Psystar Looking To Charge Apple With Antitrust Violations

from the this-will-get-interesting dept

Once "unauthorized" Apple clone maker, Psystar, was sued by Apple, we fully expected it to challenge the legality of Apple's EULA (end user license agreement) which forbade putting the software on non-Apple hardware (a provision that even Apple has been known to ignore). The comments to our post suggested that a more likely option would be for Psystar to claim that Apple was violating antitrust laws in requiring the software and hardware be bundled that way.

Indeed, it looks like both of those predictions were correct. Psystar's response is likely to focus on both the legality of the EULA and whether or not Apple violated antitrust law. As predicted, this case may be very interesting to watch -- and the end result could be very important for many other companies in the tech space.


Reader Comments (rss)

(Flattened / Threaded)

  1.  
    identicon
    GeneralEmergency, Aug 5th, 2008 @ 6:56pm

    Wouldn't it be funny if...

    ...PsyStar was a Microsoft shell company?


    Eh...maybe not.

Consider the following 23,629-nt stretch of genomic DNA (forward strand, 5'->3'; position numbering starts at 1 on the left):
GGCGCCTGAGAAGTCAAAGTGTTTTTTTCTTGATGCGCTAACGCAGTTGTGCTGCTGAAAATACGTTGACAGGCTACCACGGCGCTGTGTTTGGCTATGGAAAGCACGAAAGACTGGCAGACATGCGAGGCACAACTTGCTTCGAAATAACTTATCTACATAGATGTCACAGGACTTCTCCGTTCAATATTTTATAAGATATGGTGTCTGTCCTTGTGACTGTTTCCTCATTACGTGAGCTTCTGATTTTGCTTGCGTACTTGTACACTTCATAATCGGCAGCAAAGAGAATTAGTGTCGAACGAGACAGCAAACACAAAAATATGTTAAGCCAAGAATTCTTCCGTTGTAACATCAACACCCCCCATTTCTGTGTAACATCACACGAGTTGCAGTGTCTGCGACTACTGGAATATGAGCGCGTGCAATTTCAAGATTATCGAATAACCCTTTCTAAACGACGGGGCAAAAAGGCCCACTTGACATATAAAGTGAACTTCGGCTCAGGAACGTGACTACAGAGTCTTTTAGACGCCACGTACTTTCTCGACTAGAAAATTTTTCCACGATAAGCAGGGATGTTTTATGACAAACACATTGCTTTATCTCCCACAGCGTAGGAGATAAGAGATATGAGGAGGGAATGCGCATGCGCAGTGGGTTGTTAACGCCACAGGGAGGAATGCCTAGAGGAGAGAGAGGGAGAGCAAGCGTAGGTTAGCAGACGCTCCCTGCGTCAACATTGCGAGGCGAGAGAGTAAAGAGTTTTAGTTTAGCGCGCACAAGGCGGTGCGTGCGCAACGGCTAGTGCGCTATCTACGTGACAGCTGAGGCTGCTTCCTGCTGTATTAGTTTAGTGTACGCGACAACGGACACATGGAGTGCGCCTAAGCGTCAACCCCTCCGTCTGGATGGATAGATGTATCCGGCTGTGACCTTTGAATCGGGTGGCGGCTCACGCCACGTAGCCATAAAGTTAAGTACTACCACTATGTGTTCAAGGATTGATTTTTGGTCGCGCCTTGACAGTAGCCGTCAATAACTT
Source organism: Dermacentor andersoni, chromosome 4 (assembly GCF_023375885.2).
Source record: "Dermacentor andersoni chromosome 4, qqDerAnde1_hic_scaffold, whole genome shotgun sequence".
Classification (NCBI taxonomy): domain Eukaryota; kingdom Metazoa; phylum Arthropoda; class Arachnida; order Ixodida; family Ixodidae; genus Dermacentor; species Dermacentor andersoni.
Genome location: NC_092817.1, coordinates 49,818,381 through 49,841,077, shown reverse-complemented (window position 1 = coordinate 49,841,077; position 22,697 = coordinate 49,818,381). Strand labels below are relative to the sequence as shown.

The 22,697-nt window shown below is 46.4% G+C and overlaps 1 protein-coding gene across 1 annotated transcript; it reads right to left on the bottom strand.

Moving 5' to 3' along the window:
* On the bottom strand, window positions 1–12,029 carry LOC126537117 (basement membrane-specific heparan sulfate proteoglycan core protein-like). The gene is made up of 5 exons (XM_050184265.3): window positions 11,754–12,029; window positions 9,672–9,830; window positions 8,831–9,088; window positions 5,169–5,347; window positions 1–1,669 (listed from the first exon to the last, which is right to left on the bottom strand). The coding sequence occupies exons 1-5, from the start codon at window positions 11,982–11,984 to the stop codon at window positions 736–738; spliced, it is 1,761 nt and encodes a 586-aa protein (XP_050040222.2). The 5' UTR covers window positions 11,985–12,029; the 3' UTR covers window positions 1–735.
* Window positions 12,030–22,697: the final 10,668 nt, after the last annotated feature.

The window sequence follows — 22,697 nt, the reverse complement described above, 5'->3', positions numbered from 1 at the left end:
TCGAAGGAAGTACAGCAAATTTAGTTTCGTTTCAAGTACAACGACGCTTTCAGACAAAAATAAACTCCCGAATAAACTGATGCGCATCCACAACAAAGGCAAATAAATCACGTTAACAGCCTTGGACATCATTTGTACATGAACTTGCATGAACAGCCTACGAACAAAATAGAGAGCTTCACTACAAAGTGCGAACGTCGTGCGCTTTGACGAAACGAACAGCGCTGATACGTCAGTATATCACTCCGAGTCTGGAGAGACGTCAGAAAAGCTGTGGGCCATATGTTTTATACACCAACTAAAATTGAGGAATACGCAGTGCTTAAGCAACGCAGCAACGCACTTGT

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  2.  
    identicon
    GearsofPeace, Aug 5th, 2008 @ 7:42pm

    Re: Wouldn't it be funny if...

    Given that Dell would love to ship PCs with OSX on them, I wouldn't be surprised if they were bankrolling the top-notch legal team Psystar somehow managed to hire.

     

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  3.  
    identicon
    Freedom, Aug 5th, 2008 @ 8:00pm

    Apple too dumb for its own good...

    >> Given that Dell would love to ship PCs with OSX on them

    If Apple was smart, it would let them. It provides them with almost as much control over the hardware platform to have a major OEM that it can dictate to, and lots of folks that hate buying pure Apple would be tempted to final try Apple's OS. In short, a win-win.

    Freedom

     

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  4.